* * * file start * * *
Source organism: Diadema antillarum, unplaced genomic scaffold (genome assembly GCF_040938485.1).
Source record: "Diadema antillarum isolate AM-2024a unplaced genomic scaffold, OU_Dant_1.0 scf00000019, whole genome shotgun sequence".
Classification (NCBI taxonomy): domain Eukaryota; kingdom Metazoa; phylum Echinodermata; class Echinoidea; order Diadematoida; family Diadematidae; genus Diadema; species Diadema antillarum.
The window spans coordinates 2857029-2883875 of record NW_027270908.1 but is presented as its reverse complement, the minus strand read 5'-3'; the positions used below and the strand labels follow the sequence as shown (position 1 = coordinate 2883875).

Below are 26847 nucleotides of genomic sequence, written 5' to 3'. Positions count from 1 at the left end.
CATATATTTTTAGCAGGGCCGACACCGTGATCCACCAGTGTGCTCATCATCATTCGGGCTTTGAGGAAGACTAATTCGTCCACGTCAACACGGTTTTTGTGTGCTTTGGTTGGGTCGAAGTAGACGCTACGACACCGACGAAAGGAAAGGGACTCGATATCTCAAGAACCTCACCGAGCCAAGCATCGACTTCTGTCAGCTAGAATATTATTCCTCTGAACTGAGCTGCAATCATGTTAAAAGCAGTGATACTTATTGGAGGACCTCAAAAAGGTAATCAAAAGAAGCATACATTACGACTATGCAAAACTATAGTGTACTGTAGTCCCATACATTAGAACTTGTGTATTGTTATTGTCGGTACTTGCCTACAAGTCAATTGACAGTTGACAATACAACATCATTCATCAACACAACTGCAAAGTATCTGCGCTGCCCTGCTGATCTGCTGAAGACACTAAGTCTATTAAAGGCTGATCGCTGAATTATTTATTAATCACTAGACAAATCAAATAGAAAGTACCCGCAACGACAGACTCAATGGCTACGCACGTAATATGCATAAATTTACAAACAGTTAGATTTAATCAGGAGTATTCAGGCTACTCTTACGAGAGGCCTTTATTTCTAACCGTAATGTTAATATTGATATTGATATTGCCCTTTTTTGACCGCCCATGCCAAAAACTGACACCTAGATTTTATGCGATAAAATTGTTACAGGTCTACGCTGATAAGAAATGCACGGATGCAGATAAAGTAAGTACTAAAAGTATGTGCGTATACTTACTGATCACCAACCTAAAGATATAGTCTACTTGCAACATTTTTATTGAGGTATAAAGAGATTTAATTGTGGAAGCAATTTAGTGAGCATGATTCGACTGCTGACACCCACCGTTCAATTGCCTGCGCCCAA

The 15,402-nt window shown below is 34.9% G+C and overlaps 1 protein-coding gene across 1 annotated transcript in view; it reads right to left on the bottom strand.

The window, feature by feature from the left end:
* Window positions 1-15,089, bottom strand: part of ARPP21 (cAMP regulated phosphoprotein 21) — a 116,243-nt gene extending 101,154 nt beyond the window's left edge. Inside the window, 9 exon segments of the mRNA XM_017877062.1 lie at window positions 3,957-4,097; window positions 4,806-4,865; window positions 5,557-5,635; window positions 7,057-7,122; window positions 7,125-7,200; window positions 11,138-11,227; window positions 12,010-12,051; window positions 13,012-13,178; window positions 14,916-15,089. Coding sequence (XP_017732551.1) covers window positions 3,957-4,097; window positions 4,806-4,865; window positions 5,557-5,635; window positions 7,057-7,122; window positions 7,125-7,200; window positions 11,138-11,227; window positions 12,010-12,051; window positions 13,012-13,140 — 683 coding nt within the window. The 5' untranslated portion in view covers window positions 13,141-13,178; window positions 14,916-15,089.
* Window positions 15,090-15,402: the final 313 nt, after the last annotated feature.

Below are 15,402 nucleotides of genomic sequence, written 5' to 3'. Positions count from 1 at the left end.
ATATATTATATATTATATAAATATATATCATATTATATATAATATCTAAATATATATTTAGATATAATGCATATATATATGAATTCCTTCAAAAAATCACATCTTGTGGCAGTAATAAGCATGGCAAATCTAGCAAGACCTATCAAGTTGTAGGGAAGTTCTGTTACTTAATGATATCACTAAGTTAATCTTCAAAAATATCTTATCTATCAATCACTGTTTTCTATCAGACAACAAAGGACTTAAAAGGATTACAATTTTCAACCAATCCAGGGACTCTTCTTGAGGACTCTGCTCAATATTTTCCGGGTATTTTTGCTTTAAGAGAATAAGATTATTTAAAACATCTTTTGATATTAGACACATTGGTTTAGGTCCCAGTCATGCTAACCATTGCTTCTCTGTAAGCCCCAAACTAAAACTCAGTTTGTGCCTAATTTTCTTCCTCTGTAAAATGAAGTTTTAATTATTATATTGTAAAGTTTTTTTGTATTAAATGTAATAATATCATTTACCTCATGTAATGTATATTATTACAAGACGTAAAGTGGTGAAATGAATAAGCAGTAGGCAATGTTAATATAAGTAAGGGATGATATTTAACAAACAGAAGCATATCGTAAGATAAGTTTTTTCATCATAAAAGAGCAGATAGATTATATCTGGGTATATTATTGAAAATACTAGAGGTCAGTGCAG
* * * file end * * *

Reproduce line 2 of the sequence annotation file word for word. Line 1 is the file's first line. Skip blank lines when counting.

Source record: "Diadema antillarum isolate AM-2024a unplaced genomic scaffold, OU_Dant_1.0 scf00000019, whole genome shotgun sequence".